5) As a Decade Fades is somewhat (dare I say) avant-garde literature (I refuse to use the word postmodern, not because I dislike the term but because I don’t think anyone actually knows what it means). Its prose contains a certain amount of grammatical prestidigitation, and thus it is not meant to be read like a freshman college assignment. Much of the syntax is meant to take on the brain-voice as you get closer to the consciousness of a particular character (viz., I want to preserve an oralish, tumbling-words, out-loud feel to the work). Hence, you will often find omitted commas, long run-on sentences, extreme use of polysyndeton, passive construction, progressive tenses, unconventional compound contractions (e.g., “wouldn’t’ve,” “I’d’ve,” and “y’all’ren’t”), compound words that aren’t real words (e.g., “livingroom,” “coffeetable,” “bumpersticker”), paragraphs beginning with compound conjunctions (e.g., “And but so”), and other intentional grammatical faux-pas in the text. These devices are used to advance the story in a more meaningful/realistic way—i.e., used for your benefit, not necessarily mine. Stated in plain English, I basically pretty much write how I talk.

6) Because this book is about a musician, and much of it has to do with his writing process, I wanted to structure the book a lot like an album with a bunch of individual tracks (see #2 above).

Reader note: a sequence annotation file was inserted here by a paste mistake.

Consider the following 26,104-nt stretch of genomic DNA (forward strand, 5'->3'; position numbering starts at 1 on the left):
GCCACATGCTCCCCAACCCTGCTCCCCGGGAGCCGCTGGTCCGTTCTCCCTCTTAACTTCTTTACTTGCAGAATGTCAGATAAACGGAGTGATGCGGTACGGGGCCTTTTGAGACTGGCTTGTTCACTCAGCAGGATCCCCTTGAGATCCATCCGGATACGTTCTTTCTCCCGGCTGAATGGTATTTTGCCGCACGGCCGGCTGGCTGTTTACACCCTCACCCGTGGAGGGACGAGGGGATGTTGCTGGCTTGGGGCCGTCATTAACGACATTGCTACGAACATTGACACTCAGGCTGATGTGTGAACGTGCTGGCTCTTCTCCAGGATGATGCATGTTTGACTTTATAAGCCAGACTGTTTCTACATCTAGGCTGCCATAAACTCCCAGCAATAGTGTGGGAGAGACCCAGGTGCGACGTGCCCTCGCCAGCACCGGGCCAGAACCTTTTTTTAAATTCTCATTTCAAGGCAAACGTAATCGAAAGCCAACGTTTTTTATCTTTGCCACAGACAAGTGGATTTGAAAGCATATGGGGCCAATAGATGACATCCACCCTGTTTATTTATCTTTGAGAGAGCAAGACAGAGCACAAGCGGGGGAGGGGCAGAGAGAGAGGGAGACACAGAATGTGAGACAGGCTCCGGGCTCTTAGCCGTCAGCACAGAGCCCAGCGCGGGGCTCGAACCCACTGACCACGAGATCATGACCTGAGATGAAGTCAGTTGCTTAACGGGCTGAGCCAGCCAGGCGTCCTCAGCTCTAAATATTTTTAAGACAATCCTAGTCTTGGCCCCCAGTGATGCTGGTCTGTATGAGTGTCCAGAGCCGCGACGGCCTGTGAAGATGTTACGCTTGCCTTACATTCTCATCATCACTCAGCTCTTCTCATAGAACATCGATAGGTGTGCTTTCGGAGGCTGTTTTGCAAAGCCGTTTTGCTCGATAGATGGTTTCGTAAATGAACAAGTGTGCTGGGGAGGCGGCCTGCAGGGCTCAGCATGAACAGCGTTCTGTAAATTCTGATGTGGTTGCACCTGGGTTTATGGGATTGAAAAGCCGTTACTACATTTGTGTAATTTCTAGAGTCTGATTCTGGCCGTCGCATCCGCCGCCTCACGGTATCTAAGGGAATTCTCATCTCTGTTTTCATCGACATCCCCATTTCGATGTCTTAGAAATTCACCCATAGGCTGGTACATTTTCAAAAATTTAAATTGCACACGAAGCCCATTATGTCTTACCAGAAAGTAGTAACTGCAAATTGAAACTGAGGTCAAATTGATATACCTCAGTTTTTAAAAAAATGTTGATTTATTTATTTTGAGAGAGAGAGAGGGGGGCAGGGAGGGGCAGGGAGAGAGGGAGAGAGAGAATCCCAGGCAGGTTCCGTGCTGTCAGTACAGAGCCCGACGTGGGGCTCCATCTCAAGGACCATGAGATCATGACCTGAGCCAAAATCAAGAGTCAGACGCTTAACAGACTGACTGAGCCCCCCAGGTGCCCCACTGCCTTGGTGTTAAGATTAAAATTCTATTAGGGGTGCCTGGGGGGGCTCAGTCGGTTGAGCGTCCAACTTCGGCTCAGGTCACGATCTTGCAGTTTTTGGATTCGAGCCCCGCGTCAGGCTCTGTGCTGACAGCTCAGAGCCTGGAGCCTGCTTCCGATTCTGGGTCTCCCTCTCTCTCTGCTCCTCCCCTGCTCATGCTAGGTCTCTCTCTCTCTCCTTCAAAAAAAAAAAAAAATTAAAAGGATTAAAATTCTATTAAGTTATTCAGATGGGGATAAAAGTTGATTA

7) With all that said, ultimately, this book is a novel, albeit a different kind of novel, one that welcomes literary fiction readers as well as people who don’t read fiction at all. It was written in a way in which anyone can read it, tweeze from it their own meanings, and relate to the emotions of its characters. It is an emotion-filled book, and it is my intent, if anything, to connect with readers via these emotions.

Want to know more? You can read the book’s synopsis on Amazon.

Purchase Info

Kindle ($7) · Paperback ($12)

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Promo and How You Can Help

For all the aforemetioned terrifying reasons, I’m not going to any great lengths to promote this book. I’m not going to do any initial interviews. I’m not going on another tour right now. And I’m not going to email all my blogger buddies and ask them to review it on their blogs. Instead, I’m going to leave it up to you to get the word out if you enjoy it.

Here’s what you can do to help…

Purchase. I’d be grateful if you’d purchase a copy of As a Decade Fades.

Review. Would you be willing to write a review? If you enjoy this book, the most helpful thing you can do is write a review on Amazon.

Discuss. Want to discuss the book with me and others? Use the hashtag #AADF on Twitter or discuss it in our official Facebook and Google+ threads. I’ll post my favorite lines from the book in those places. Feel free to do the same; I’d love to know your favorite lines.

Share. This is likely the last fiction I’ll publish for a while. I will move on to something new, but it might take me years to craft whatever is on the horizon. Whatever is next, it’s sure to look radically different from this book. I’d appreciate if you’d share this with your friends via email and social media: